6 Finishing Techniques to Consider for Your 3D Prints

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6 Finishing Techniques to Consider for Your 3D Prints

What is the ultimate DIY—do it yourself—tool? A mechanic’s tool kit or the human brain? What about a device that can be used to create every tool you own and have used to date?

For many people, especially 3D printing enthusiasts, the 3D printer, is seen as the ultimate DIY tool because it can bring out the creativity hidden in all of us by allowing us to develop the diverse items our mind-eyes can envision. Today, with the right 3D printer, there’s virtually no 3D object you can’t produce if you put your mind to it.

But sadly, even accurately printed models suffer one blemish or the other and this is why acquiring some knowledge about finishing techniques is important. Read on as we take you through an explorative journey on enhancing the aesthetics of your 3D prints.

smoothing 3d prints

Priming, filling Gaps and Smoothing Techniques for 3d Prints

Generally, completed 3D prints do not immediately end up looking like the smooth, well-structured objects you end up admiring in blogs and magazines. The average 3D printed project comes with its fair share of blemishes which must be corrected to achieve the high aesthetic standards you desire. And here are some ways to achieve this:

1. Sanding

This technique involves the use of sandpaper to smoothen rough patches on the surface of your 3D prints. The tools you will need to accomplish this include:

• Sandpaper: 150 – 2000 grade sandpaper

• A used toothbrush

• Water and a cleaning agent.

The Process: start by getting your sandpaper a little bit wet—for it reduces the heat produced by friction—then proceed to run it through blemished surfaces. Make use of smooth circular motions when applying the sandpaper till your 3D print is as smooth as you want it.

2. Polishing and Coating

In situations where you have used decorative filament such as wood, metal or ceramic and you need the material to shine, adding some polish or coating is the way to go. The tools you’ll need are:

• A polishing compound like Blue Rouge

• A coating agent i.e. XTC 3D

• A paint brush

• Microfiber cloth or a buffing wheel

    The Process: Polishing your 3D model is done with the aid of a polishing compound and a buffing wheel. To do this, simply dry out the 3D print, spray your polishing agent onto its surface and smooth it in using a buffing wheel or a small cloth.

    The coating is similar to polishing just that in this instance, you will be working with a coating agent and a small paint brush. To accomplish this task, simply paint the coating agent over the 3D print to get that quality shine you desire.

    3. Dealing with structural gaps

    Structural gaps are the holes that occur on the surface of a 3D print or in-between structural components that can’t be sandpapered or smoothed out. This is where you need to fill up structural gaps. Your tools to accomplish this are:

    • Auto body fillers

    • Epoxy resins

    • ABS filament and acetone mixture

      The Process: working with epoxy resins—which are already liquefied—is one way to fill up structural gaps. All you need to do is pour it into the cracks and apply some heat till it solidifies. Same goes for working with an ABS/acetone mixture—which forms slurries—that can also be poured into the cracks till they solidify. Once cracks have been filled up, simply sandpaper the surface to ensure that the structural symmetry remains balanced.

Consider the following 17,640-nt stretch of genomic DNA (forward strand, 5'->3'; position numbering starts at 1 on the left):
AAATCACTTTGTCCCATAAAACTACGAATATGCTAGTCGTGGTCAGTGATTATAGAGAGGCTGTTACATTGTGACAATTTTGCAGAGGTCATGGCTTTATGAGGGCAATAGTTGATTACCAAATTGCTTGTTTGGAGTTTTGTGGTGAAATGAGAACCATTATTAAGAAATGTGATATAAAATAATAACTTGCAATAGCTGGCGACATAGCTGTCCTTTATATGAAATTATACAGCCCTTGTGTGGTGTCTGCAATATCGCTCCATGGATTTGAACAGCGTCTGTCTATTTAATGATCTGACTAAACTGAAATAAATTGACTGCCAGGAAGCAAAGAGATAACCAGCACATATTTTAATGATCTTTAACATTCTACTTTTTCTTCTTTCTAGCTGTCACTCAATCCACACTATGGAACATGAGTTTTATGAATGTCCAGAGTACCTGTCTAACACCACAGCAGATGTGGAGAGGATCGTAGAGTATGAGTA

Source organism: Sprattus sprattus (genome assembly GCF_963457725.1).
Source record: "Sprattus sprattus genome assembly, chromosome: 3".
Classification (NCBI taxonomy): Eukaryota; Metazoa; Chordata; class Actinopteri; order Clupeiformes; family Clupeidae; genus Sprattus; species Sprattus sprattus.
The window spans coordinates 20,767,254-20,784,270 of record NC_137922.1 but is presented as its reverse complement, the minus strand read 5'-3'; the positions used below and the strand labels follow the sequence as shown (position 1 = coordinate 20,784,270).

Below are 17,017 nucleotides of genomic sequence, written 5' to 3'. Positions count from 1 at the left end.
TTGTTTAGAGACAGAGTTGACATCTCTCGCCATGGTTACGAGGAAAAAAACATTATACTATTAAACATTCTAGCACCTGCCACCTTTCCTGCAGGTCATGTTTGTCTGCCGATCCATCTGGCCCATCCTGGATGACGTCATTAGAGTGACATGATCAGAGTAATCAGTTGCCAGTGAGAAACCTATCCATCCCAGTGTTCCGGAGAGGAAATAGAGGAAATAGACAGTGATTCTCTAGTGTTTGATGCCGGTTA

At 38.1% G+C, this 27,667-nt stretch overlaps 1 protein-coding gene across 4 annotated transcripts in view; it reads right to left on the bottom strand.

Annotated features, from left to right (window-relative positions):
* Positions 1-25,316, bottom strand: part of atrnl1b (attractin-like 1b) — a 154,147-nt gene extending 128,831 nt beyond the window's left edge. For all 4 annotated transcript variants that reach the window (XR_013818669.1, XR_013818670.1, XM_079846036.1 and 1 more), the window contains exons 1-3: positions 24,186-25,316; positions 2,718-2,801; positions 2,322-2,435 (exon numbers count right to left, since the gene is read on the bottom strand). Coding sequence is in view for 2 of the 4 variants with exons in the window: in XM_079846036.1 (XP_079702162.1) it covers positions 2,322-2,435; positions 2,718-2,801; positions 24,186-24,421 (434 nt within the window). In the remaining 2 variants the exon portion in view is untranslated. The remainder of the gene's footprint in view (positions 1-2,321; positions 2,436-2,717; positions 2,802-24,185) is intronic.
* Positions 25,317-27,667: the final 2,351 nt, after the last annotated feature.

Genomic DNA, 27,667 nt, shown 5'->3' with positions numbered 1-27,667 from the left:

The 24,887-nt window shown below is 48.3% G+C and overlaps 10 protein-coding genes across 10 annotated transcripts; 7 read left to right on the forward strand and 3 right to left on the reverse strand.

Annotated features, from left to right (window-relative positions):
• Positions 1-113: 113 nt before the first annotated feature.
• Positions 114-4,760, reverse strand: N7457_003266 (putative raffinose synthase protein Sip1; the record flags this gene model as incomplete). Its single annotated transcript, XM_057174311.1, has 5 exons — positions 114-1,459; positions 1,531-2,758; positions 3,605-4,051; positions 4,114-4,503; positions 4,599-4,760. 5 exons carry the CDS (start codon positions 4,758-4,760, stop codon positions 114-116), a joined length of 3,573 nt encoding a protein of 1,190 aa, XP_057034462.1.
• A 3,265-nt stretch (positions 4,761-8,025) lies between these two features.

4. Painting

      One of the best ways to enhance the look of your 3D print is by applying paint on it. This is due to the fact that you can actually use paint to fill up cracks, cover up blemishes and more importantly, decorate your 3D print. The tools you will need to paint your 3D objects are:

      • Acrylic or aerosol paint

      • Hand or airbrushes

      • Palette

      • A painting kit

        The Process: your ability to paint generally depends on how much practice you put into the craft. Therefore, if you are a newbie, the first step is starting out with a hand brush and acrylic paint. Once you have gotten the hang of it, you can then move over to painting with an airbrush. Mastering the use of one will definitely take some time, so keep airbrushing till you hit the artistic heights you desire.

        5. Cutting out Supporting Material

        Supporting materials are used in 3D printing to provide 3D prints with more balance during the printing process. This means that they have to be removed once you have completed the 3D print. Therefore, the tools you will need for this include:

        • A hand knife

        • Small pliers

        • A retouching tool

          post process 3d prints

          The Process: cutting out supporting material is a manual process that involves using the right tools—knife, pliers etc.—to cut out erring parts from the main 3D print. Alternatively, when you have to use some form of support to 3D print, making use of soluble filament types—PVA or HIPS—that dissolve in water is recommended.

          6. Attaching 3D Printed components

          When 3D printing complex or large models, it is sometimes advisable to 3D print different complimentary components and assemble them once all the parts have been 3D printed. The assembling tools you will need are:

          • Acetone

          • An earbud

            The Process: first, clean both surfaces and with your earbud, apply acetone to these surfaces before sticking them together.  for a couple of minutes and both parts will stick together.

            So here you have it. The six common techniques you can apply to elevate your 3D prints from looking just ‘OK’ to ‘wowing’ anyone that comes in contact with them. You can also find supporting materials that dissolve in water such as PVA and HIPS here.